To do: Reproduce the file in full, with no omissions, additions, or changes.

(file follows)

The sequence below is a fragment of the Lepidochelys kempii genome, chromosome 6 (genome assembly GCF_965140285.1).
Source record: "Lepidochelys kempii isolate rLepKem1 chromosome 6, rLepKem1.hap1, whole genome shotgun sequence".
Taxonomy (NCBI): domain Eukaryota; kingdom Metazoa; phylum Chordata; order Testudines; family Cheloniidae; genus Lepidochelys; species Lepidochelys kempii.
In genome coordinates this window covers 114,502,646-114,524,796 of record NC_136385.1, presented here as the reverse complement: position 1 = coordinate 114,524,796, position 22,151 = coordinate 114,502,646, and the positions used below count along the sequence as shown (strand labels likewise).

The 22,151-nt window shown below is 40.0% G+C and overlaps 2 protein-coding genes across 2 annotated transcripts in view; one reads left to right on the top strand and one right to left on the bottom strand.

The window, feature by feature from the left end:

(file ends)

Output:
The sequence below is a fragment of the Lepidochelys kempii genome, chromosome 6 (genome assembly GCF_965140285.1).
Source record: "Lepidochelys kempii isolate rLepKem1 chromosome 6, rLepKem1.hap1, whole genome shotgun sequence".
Taxonomy (NCBI): domain Eukaryota; kingdom Metazoa; phylum Chordata; order Testudines; family Cheloniidae; genus Lepidochelys; species Lepidochelys kempii.
In genome coordinates this window covers 114,502,646-114,524,796 of record NC_136385.1, presented here as the reverse complement: position 1 = coordinate 114,524,796, position 22,151 = coordinate 114,502,646, and the positions used below count along the sequence as shown (strand labels likewise).

The 22,151-nt window shown below is 40.0% G+C and overlaps 2 protein-coding genes across 2 annotated transcripts in view; one reads left to right on the top strand and one right to left on the bottom strand.

The window, feature by feature from the left end: